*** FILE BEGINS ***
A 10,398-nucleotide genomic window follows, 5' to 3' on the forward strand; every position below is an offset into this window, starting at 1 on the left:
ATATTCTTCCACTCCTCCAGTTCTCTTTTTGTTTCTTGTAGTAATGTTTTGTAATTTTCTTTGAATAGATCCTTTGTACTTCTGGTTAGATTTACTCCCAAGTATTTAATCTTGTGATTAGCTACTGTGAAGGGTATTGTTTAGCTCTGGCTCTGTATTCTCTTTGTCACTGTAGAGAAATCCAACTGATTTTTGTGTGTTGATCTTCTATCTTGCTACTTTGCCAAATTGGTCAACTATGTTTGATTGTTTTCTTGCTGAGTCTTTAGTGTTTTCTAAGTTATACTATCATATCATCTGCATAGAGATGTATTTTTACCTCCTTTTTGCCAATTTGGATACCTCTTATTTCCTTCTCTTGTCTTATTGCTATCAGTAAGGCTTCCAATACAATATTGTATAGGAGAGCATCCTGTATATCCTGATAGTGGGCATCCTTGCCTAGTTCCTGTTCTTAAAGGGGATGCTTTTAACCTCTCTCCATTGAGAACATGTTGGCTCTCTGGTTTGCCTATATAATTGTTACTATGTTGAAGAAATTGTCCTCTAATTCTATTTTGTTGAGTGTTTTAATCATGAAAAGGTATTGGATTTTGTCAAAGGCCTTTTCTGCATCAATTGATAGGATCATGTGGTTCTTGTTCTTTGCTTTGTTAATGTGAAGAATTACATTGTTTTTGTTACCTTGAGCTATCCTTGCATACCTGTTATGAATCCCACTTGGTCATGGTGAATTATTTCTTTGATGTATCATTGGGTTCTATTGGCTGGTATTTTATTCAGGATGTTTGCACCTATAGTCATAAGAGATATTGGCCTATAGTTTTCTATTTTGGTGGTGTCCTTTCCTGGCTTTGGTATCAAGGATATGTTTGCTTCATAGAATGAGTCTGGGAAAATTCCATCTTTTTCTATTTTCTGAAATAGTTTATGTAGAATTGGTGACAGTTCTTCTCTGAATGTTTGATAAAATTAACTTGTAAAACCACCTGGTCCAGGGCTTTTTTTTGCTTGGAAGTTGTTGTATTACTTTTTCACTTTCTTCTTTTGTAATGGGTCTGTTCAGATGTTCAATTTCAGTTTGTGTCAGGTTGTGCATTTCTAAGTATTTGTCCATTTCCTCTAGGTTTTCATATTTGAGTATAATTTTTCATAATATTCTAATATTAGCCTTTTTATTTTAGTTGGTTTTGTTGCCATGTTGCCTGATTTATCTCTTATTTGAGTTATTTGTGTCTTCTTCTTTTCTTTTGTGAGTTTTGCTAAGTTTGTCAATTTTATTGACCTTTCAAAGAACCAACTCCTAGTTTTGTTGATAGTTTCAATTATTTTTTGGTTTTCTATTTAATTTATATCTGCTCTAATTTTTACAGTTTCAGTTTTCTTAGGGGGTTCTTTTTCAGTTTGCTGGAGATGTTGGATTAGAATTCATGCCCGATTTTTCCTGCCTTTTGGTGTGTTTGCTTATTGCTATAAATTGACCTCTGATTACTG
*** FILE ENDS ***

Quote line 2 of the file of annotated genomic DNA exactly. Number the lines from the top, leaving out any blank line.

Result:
ATATTCTTCCACTCCTCCAGTTCTCTTTTTGTTTCTTGTAGTAATGTTTTGTAATTTTCTTTGAATAGATCCTTTGTACTTCTGGTTAGATTTACTCCCAAGTATTTAATCTTGTGATTAGCTACTGTGAAGGGTATTGTTTAGCTCTGGCTCTGTATTCTCTTTGTCACTGTAGAGAAATCCAACTGATTTTTGTGTGTTGATCTTCTATCTTGCTACTTTGCCAAATTGGTCAACTATGTTTGATTGTTTTCTTGCTGAGTCTTTAGTGTTTTCTAAGTTATACTATCATATCATCTGCATAGAGATGTATTTTTACCTCCTTTTTGCCAATTTGGATACCTCTTATTTCCTTCTCTTGTCTTATTGCTATCAGTAAGGCTTCCAATACAATATTGTATAGGAGAGCATCCTGTATATCCTGATAGTGGGCATCCTTGCCTAGTTCCTGTTCTTAAAGGGGATGCTTTTAACCTCTCTCCATTGAGAACATGTTGGCTCTCTGGTTTGCCTATATAATTGTTACTATGTTGAAGAAATTGTCCTCTAATTCTATTTTGTTGAGTGTTTTAATCATGAAAAGGTATTGGATTTTGTCAAAGGCCTTTTCTGCATCAATTGATAGGATCATGTGGTTCTTGTTCTTTGCTTTGTTAATGTGAAGAATTACATTGTTTTTGTTACCTTGAGCTATCCTTGCATACCTGTTATGAATCCCACTTGGTCATGGTGAATTATTTCTTTGATGTATCATTGGGTTCTATTGGCTGGTATTTTATTCAGGATGTTTGCACCTATAGTCATAAGAGATATTGGCCTATAGTTTTCTATTTTGGTGGTGTCCTTTCCTGGCTTTGGTATCAAGGATATGTTTGCTTCATAGAATGAGTCTGGGAAAATTCCATCTTTTTCTATTTTCTGAAATAGTTTATGTAGAATTGGTGACAGTTCTTCTCTGAATGTTTGATAAAATTAACTTGTAAAACCACCTGGTCCAGGGCTTTTTTTTGCTTGGAAGTTGTTGTATTACTTTTTCACTTTCTTCTTTTGTAATGGGTCTGTTCAGATGTTCAATTTCAGTTTGTGTCAGGTTGTGCATTTCTAAGTATTTGTCCATTTCCTCTAGGTTTTCATATTTGAGTATAATTTTTCATAATATTCTAATATTAGCCTTTTTATTTTAGTTGGTTTTGTTGCCATGTTGCCTGATTTATCTCTTATTTGAGTTATTTGTGTCTTCTTCTTTTCTTTTGTGAGTTTTGCTAAGTTTGTCAATTTTATTGACCTTTCAAAGAACCAACTCCTAGTTTTGTTGATAGTTTCAATTATTTTTTGGTTTTCTATTTAATTTATATCTGCTCTAATTTTTACAGTTTCAGTTTTCTTAGGGGGTTCTTTTTCAGTTTGCTGGAGATGTTGGATTAGAATTCATGCCCGATTTTTCCTGCCTTTTGGTGTGTTTGCTTATTGCTATAAATTGACCTCTGATTACTG